- Creator: The Duffer Brothers
- Starring: Millie Bobbie Brown, Finn Wolfhard, David Harbour, Winona Ryder, Noah Schnapp, Gaten Matarazzo, Caleb McLaughlin, Sadie Sink, Natalia Dyer, Charlie Heaton, Joe Keery
Warning: Reviews of Stranger Things season 4 will contain spoilers.
Now that’s more like it. It’s probably no secret that I’ve enjoyed the Vecna/Hawkins mystery much more than anything else this season, so color me surprised that that storyline moved the needle the least for me here. That’s not to say that it wasn’t good or worth discussing, but what was happening on the other side of the country/world sets up some really intriguing questions going forward.
Even though it didn’t add much in the grand scheme of things, even the Mike segment of “The Dive” at least had some humorous bits in it. The guys arrive in Utah to a crazed household full of weirdo kids (read: Mormons) to try and get help from Suzy, Dustin’s long-distance girlfriend. I don’t know how realistic it is that a high school freshman could hack a top-secret government computer, but at least Mike is one step closer to busting Eleven out of the Nina Project. Also hot on their trails is the mysterious army general, who we know next to nothing about, seen torturing the agent from California into revealing where Eleven was taken.
And the Nina Project appears much more sinister this time around than before. It’s still unclear to me exactly how the situation works, from a logistical standpoint: is Eleven simply re-living these memories and we the viewer are the only ones that see her as older, are these new experiments where Brenner is hoping to unlock something, or is it all just a simulation, where none of it ever actually happened? Or am I simply over-thinking it all (honestly, this is the most likely scenario)? Regardless, Eleven’s ally, the subdued but creepy orderly, reveals that there was another like her named One, who had as much power as her but either disappeared or was killed. We get a bit more insight into Eleven’s past, and what may or may not have happened to spur on the massacre from the season’s cold open, but given that the next episode is literally titled “The Massacre at Hawkins Lab”, I imagine we’ll get the real story soon.
It’s been heavily hinted this season that Steve and Nancy will get back together, but “The Dive”, along with “The Nina Project”, seems to imply that it will actually be Nancy and Robin who end up together romantically. Season three had done a fantastic job at making Robin a real person who just happened to be gay, but she hasn’t had any romantic prospects yet this year. If this is the case, the good news is that, since Stranger Things is not a Disney property, there’s a real chance that the show will treat this gay subplot as something more than a surface-level congratulatory development. The end of the episode sees Steve volunteering to swim to the bottom of Lovers Lake and be sucked through a portal to the Upside-Down, with Nancy, Robin, and Eddie following. Will they make it in time to save him from the creepy bat creatures? No major characters have died this season, so it would be shocking, to say the least, if Steve was the first casualty. Do the Duffer brothers have the guts to pull it off? Despite my trepidation over some of the season’s developments so far, I remain excited for the “finale” – or, more accurately, episode seven.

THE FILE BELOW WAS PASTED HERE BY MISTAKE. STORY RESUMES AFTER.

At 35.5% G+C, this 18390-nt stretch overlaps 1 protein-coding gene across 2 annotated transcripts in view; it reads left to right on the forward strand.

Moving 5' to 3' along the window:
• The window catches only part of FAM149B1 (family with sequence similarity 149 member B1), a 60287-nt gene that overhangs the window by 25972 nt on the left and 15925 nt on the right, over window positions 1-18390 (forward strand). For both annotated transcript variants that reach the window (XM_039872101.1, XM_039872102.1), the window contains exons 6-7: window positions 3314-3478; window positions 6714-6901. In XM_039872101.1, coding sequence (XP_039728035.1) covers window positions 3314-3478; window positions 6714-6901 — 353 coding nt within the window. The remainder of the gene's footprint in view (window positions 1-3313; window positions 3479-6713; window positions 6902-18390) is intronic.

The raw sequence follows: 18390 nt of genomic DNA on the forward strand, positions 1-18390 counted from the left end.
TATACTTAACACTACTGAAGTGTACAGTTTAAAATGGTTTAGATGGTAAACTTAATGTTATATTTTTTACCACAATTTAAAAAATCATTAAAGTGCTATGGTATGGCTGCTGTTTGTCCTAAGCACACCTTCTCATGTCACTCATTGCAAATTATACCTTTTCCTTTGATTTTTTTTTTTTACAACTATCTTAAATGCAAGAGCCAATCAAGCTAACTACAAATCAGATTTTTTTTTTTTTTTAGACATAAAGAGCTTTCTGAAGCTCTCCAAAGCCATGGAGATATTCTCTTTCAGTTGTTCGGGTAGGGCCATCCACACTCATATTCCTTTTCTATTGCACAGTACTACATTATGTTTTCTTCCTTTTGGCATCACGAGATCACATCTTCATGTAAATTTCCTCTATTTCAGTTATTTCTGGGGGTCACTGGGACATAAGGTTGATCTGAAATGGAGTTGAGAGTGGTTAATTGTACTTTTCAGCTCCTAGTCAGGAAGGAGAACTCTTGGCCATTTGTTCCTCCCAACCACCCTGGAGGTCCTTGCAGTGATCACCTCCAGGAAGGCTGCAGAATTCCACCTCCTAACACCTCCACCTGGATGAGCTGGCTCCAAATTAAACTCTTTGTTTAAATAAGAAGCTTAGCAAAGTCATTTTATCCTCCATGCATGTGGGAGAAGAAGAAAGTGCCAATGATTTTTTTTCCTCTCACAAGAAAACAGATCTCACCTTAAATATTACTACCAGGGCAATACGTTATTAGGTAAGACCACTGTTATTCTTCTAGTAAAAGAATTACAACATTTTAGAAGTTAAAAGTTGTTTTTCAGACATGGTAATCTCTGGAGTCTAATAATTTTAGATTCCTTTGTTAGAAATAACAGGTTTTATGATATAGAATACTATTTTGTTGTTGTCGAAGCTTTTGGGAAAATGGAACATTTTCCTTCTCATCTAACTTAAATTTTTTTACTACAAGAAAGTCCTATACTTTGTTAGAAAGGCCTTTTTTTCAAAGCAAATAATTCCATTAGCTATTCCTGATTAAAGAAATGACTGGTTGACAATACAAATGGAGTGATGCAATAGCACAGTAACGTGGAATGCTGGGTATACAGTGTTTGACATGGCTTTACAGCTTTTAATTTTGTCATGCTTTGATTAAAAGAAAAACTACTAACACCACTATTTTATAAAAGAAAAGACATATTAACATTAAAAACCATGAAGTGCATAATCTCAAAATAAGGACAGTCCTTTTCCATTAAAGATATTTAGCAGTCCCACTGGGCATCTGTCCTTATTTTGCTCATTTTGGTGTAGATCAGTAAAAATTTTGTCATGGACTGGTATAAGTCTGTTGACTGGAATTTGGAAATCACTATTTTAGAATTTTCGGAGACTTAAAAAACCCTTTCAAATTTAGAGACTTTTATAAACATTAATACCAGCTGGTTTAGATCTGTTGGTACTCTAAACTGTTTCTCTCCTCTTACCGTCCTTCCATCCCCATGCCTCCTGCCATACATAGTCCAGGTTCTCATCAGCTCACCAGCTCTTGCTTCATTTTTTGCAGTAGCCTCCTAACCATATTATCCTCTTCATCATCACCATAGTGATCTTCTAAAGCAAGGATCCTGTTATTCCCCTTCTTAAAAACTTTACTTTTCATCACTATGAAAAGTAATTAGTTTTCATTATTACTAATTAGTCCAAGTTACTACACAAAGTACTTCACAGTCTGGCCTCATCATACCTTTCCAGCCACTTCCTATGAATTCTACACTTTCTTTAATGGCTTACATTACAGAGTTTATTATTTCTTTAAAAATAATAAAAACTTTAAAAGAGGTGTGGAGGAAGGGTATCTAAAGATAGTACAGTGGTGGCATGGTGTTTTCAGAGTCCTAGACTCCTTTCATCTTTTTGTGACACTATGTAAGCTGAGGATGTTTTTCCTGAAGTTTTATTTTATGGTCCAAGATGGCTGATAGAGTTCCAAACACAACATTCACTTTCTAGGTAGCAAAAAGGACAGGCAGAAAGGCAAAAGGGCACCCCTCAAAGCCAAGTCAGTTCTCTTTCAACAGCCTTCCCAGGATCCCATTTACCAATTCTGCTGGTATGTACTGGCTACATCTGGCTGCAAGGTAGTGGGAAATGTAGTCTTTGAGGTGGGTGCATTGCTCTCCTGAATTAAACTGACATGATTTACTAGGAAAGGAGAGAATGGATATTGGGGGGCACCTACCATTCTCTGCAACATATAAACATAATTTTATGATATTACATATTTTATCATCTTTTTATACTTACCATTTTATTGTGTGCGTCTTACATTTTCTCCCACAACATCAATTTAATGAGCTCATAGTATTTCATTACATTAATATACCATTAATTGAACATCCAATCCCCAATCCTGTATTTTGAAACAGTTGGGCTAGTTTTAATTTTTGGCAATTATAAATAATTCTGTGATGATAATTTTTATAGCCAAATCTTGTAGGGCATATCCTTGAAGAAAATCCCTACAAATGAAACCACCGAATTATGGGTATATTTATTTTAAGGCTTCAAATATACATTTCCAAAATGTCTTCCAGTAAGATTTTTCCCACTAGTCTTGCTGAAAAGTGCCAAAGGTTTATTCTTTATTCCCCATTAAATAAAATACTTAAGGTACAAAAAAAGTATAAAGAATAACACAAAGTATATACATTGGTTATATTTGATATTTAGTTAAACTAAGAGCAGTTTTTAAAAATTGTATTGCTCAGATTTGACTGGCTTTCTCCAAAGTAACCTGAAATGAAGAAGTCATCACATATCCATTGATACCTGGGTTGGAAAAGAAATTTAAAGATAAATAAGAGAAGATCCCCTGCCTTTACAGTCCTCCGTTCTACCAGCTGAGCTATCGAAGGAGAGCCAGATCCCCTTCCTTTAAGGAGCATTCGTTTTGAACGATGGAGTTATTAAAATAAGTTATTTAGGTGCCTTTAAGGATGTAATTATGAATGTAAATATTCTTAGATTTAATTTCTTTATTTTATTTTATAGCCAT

Lest we forget, there’s also some intriguing developments with Hopper, Joyce, and Murray in “The Dive”. Joyce, Murray and Yuri were all wearing their plot armor when their plane crashed and walk out mostly unscathed, so they set out, undeterred, to rescue Hopper still. Meanwhile, Hopper and his prisoners are treated to a fancy meal in a secluded room. But while they stuff their faces, Hopper has a grim warning: they’re being fattened up to be fed to a monster from the Upside-Down. If this has been what the whole Hopper storyline has been leading up to, I’m here for it, as Hopper is always at his best when fighting monsters.
One understated development from the episode sees the basketball team rallying the town to take up arms against Eddie, even after seeing firsthand what happened to one of their own. They describe the Hellfire Club as a satanic cult, responsible for conjuring the forces of evil to kill the teens in the town. Much as Stranger Things’ 80’s influences can be fairly shallow, this is a real-life bit that was developed nicely, regardless of how it influences the final three episodes on the whole. I never thought I would see the day where I’d be excited to watch and review a 100-minute episode of television, but, given the show’s success rate at making its seasons go out with a bang, I’m optimistic it will be a worthwhile experience.
7 Episodes of Stranger Things are available on Netflix now. Episodes 8 and 9 will premiere on July 1.